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Possessing Controlled Drugs

What the law says

Sections 308.1 of the Commonwealth Criminal Code states:

(1)   A person commits an offence if:

(a)   the person possesses a substance; and

(b)   the substance is a controlled drug; and

(2)   The fault element for paragraph (1)(b) is recklessness.

(3)   If:

(a)   a person is charged with, or convicted of, an offence against subsection (1); and

(b)   the offence is alleged to have been, or was, committed in a State or Territory;

the person may be tried, punished or otherwise dealt with as if the offence were an offence against the law of the State or Territory that involved the possession or use of a controlled drug (however described)

Note: Subsection (3) allows for drug users to be diverted from the criminal justice system to receive the same education, treatment and support that is available in relation to drug offences under State and territory laws.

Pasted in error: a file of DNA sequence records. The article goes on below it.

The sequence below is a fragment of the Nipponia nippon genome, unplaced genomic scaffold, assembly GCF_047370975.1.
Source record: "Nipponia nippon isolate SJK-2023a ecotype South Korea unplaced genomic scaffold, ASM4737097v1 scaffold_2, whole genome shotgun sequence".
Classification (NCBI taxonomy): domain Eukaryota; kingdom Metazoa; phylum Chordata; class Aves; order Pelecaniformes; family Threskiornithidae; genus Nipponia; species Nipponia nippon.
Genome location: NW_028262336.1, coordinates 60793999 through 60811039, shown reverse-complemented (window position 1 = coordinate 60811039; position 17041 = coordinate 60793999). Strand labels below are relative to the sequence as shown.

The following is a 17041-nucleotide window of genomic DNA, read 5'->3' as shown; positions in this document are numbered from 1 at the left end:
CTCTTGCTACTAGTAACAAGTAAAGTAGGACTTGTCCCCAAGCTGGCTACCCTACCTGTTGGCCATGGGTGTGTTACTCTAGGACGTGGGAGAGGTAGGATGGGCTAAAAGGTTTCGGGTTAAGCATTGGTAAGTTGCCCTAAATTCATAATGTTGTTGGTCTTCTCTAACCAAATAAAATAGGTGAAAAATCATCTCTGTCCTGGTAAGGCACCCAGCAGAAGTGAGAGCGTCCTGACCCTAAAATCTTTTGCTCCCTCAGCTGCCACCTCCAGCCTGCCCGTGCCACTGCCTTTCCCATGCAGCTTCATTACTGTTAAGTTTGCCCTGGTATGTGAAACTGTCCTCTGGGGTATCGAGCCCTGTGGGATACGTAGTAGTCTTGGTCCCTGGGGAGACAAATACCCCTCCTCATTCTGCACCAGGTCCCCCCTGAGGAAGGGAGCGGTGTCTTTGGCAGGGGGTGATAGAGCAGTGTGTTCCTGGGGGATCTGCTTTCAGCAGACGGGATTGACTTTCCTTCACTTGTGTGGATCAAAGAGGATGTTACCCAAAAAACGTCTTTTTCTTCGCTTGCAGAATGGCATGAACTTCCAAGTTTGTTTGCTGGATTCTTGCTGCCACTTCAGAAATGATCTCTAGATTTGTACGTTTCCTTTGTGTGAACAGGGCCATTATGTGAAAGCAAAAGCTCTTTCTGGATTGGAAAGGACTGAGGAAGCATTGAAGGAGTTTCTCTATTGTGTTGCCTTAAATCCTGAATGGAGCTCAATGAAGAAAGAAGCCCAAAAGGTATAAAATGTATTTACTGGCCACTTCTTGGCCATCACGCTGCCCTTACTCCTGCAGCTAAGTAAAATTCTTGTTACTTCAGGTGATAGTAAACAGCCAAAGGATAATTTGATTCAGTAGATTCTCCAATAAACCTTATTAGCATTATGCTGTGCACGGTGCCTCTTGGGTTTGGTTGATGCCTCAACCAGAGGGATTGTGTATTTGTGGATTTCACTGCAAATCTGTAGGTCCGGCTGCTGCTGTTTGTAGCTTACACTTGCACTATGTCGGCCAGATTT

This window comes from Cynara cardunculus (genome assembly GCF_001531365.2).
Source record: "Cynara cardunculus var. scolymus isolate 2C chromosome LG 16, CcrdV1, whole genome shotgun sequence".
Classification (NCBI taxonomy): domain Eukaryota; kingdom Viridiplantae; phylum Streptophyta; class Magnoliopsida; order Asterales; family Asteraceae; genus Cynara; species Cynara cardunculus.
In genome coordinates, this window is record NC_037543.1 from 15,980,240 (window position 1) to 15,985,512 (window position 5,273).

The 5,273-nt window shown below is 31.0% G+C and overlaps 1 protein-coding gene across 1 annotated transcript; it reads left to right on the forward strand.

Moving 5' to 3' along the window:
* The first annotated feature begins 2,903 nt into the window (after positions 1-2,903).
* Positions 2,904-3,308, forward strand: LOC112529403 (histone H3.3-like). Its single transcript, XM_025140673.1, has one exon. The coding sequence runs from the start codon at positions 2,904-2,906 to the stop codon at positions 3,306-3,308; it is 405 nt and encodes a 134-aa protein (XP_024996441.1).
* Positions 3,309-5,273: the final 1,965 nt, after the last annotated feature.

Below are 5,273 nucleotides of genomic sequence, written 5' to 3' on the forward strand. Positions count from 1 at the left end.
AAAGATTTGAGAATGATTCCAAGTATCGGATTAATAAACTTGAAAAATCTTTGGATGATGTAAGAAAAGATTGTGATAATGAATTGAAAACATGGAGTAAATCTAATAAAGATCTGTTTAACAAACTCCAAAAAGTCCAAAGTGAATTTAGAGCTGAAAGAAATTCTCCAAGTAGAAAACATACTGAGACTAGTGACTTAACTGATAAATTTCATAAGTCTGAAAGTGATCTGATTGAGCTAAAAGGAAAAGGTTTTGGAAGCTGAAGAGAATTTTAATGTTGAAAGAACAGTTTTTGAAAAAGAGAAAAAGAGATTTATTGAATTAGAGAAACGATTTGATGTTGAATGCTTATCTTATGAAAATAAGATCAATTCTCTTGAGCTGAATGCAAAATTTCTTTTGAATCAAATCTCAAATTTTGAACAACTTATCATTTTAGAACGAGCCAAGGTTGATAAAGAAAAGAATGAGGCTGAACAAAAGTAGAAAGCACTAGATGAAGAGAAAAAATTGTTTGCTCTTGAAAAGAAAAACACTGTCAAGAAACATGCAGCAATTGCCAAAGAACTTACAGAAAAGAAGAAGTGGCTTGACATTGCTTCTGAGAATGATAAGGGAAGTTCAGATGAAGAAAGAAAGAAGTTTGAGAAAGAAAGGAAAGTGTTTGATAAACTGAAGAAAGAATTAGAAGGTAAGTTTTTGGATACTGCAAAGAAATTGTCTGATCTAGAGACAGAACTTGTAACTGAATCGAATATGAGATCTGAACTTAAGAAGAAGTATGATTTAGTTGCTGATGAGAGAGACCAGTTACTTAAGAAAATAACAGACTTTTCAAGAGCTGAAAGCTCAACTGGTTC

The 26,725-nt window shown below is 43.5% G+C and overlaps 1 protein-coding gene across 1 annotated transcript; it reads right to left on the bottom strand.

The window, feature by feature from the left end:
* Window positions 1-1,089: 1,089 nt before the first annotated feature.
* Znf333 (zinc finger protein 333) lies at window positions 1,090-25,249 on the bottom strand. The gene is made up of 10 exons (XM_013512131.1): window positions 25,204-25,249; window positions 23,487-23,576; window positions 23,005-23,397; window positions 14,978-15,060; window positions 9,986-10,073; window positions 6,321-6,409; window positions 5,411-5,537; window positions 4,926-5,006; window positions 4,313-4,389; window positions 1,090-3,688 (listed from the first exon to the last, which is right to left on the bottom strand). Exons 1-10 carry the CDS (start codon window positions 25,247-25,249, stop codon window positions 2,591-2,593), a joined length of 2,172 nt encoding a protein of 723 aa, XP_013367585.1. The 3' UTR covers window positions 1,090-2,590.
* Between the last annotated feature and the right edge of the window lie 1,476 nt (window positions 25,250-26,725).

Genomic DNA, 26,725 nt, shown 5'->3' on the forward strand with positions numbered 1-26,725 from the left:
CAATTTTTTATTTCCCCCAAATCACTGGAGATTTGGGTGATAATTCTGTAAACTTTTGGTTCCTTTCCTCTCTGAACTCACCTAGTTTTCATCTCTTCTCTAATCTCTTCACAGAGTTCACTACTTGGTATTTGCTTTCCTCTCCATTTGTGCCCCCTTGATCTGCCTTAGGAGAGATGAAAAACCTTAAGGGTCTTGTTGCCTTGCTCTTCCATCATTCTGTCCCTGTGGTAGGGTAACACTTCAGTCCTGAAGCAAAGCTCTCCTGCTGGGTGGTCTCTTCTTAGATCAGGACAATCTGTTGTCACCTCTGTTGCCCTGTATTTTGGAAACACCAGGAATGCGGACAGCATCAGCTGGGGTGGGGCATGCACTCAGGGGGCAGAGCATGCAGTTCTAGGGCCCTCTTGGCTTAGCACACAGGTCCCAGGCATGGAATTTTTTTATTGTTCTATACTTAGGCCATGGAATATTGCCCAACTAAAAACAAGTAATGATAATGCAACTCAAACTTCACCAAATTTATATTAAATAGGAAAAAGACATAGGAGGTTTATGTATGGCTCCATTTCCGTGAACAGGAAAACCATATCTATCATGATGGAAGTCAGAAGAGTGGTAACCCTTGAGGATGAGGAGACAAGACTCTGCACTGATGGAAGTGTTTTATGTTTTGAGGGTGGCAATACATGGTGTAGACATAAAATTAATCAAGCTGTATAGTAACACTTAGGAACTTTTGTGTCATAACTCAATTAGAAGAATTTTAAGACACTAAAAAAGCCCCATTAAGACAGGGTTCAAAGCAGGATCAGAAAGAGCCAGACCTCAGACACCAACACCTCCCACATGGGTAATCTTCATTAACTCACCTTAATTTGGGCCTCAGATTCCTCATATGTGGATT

What the police must prove

In order for the Police to prove their case at Court, they must prove each of the following matters beyond a reasonable doubt.

1. The accused possessed a substance; and

2. The substance is a controlled substance,

It will be necessary for the Police in every offence to prove that the accused was the person who committed the offence. Click here to learn more about identification evidence.

Maximum penalty

The Maximum penalty for the offence of Possessing Controlled Drugs is 2 years imprisonment or 400 penalty units or both.

Section (4) of the Act states: A person punished under subsection (3) must not be:

(a) sentenced to a period of imprisonment that exceeds the period set out in subsection (1); or

(b) fined an amount that exceeds the amount set out in subsection (1).

Section (5) states Subsection (3) does not limit:

(a) Part 1B of the Crimes Act 1914; or

(b) Section 68 or 79 of the Judiciary Act of 1903; or

(c) Any other law that provides for a law of a State or Territory to apply in relation to the exercise of federal jurisdiction.

Which court will hear the matter

This matter is Commonwealth Offence which means it is dealt with in the Supreme Court.

Possible defences

Possible defences to this offence include but are not limited to

  1. The accused did not possess a substance.
  2. The substance was not a controlled substance
 

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